Anti-mPD-1-mIgG1e3 InvivoFit™ is a recombinant monoclonal antibody (mAb) featuring the variable region of the previously described anti-mPD-1 RMP1-14 mAb [1, 2]. The original RMP1-14 hybridoma was obtained by immunizing rats with cells expressing murine programmed cell death 1 (mPD-1; also known as CD279). The use of xenogeneic sequences (i.e. rat origin) for mAbs renders them immunogenic upon injection in mice . Moreover, special attention should apply to mAbs targeting the PD-1/PD-L1 axis, as repeated injections of xenogeneic anti-PD-1 or anti-PD-L1 in tumor-bearing mice were shown to induce fatal hypersensitivity reactions . To overcome this issue, Anti-mPD-1-mIgG1e3 InvivoFit™ was generated by recombinant DNA technology so that it is ~65% murine. It contains the constant region of mouse IgG1 with a D265A point mutation (replacement of aspartic acid by alanine at position 265) resulting in the complete loss of cytolytic effector function [2, 5]. Anti-mPD-1-mIgG1e3 is provided in an InvivoFit™ grade, a high-quality standard specifically adapted to in vivo studies.
Key features of Anti-mPD-1-mIgG1e3 InvivoFit™:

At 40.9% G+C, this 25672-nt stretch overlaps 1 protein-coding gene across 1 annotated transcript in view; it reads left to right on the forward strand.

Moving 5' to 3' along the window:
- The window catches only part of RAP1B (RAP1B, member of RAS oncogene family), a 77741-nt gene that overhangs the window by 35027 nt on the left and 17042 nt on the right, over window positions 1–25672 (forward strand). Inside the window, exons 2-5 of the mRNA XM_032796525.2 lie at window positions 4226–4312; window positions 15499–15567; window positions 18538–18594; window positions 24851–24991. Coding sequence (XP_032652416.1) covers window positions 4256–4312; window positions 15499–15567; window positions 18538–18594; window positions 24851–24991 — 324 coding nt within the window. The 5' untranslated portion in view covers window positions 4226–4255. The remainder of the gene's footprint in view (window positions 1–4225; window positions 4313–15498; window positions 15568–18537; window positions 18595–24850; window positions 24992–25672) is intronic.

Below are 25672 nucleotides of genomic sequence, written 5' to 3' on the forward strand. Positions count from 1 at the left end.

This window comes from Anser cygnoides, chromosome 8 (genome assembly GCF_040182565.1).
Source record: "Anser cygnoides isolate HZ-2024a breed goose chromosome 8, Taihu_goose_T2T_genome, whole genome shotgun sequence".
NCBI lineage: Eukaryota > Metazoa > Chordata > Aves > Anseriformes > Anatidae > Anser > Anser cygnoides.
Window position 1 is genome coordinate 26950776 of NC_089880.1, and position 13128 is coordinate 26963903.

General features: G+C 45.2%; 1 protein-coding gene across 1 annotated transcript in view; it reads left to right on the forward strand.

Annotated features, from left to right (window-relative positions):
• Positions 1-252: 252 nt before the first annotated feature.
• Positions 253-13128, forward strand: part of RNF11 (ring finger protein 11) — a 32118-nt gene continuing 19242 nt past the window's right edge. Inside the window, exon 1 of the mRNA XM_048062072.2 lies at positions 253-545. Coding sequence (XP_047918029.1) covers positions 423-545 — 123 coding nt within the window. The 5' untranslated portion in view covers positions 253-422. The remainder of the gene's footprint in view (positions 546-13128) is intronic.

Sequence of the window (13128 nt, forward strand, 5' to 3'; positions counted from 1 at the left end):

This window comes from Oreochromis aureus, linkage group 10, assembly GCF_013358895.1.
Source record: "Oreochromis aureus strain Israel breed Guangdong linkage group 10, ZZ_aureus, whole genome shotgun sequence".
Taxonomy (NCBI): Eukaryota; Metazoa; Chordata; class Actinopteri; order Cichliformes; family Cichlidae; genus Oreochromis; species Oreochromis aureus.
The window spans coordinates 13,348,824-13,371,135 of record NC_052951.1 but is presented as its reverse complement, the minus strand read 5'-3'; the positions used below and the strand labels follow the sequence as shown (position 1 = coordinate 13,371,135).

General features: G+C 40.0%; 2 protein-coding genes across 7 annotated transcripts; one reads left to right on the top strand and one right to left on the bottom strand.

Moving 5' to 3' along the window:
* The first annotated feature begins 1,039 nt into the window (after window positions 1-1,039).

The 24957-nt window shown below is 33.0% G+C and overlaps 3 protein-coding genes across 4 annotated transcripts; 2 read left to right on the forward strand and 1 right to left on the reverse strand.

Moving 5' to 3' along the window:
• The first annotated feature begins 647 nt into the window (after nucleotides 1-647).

- Derives from the RMP1-14 clone, rat IgG2a,κ
- Features mouse IgG1e3 isotype (constant region)
- mIgG1e3 (IgG1 with a D265A point mutation) is effectorless
- Blocks the murine PD-1 receptor without causing T cell depletion
- Guaranteed sterile, endotoxin level < 1 EU/mg
- Specifically designed for in vivo studies in mice
- Low aggregation < 5%
- Produced in animal-free facilities and defined media
Anti-mPD -1-mIgG1e3 InvivoFit™ is produced in Chinese hamster ovary (CHO) cells, purified by affinity chromatography with protein A, and its binding is validated by flow cytometry and ELISA.
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- Mall C. et al., 2016. Repeated PD-1/PD-L1 monoclonal antibody administration induces fatal xenogeneic hypersensitivity reactions in a murine model of breast cancer. Oncoimmunology. 5(2):e1075114.
- Baudino L. et al., 2008. Crucial role of aspartic acid at position 265 in the CH2 domain for murine IgG2a and IgG2b Fc-associated effector functions. J. Immunol. 181(9):6664-9.